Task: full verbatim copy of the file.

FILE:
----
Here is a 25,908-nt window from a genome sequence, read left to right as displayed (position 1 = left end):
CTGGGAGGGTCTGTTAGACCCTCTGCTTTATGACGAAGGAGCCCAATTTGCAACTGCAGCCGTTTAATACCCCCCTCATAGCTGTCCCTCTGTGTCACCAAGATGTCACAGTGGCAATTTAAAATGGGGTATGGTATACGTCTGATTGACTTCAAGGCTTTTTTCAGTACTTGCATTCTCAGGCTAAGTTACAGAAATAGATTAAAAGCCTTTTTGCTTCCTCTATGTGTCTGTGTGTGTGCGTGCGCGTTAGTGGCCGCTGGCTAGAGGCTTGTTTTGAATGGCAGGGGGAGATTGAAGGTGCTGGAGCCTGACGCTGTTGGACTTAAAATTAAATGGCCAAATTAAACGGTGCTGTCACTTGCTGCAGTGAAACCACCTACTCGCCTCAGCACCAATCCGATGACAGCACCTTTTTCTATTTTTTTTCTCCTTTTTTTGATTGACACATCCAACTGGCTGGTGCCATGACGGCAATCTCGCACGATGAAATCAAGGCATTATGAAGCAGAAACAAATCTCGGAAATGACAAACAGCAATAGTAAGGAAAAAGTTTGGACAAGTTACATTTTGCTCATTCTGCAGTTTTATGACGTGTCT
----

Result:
Here is a 25,908-nt window from a genome sequence, read left to right as displayed (position 1 = left end):
CTGGGAGGGTCTGTTAGACCCTCTGCTTTATGACGAAGGAGCCCAATTTGCAACTGCAGCCGTTTAATACCCCCCTCATAGCTGTCCCTCTGTGTCACCAAGATGTCACAGTGGCAATTTAAAATGGGGTATGGTATACGTCTGATTGACTTCAAGGCTTTTTTCAGTACTTGCATTCTCAGGCTAAGTTACAGAAATAGATTAAAAGCCTTTTTGCTTCCTCTATGTGTCTGTGTGTGTGCGTGCGCGTTAGTGGCCGCTGGCTAGAGGCTTGTTTTGAATGGCAGGGGGAGATTGAAGGTGCTGGAGCCTGACGCTGTTGGACTTAAAATTAAATGGCCAAATTAAACGGTGCTGTCACTTGCTGCAGTGAAACCACCTACTCGCCTCAGCACCAATCCGATGACAGCACCTTTTTCTATTTTTTTTCTCCTTTTTTTGATTGACACATCCAACTGGCTGGTGCCATGACGGCAATCTCGCACGATGAAATCAAGGCATTATGAAGCAGAAACAAATCTCGGAAATGACAAACAGCAATAGTAAGGAAAAAGTTTGGACAAGTTACATTTTGCTCATTCTGCAGTTTTATGACGTGTCT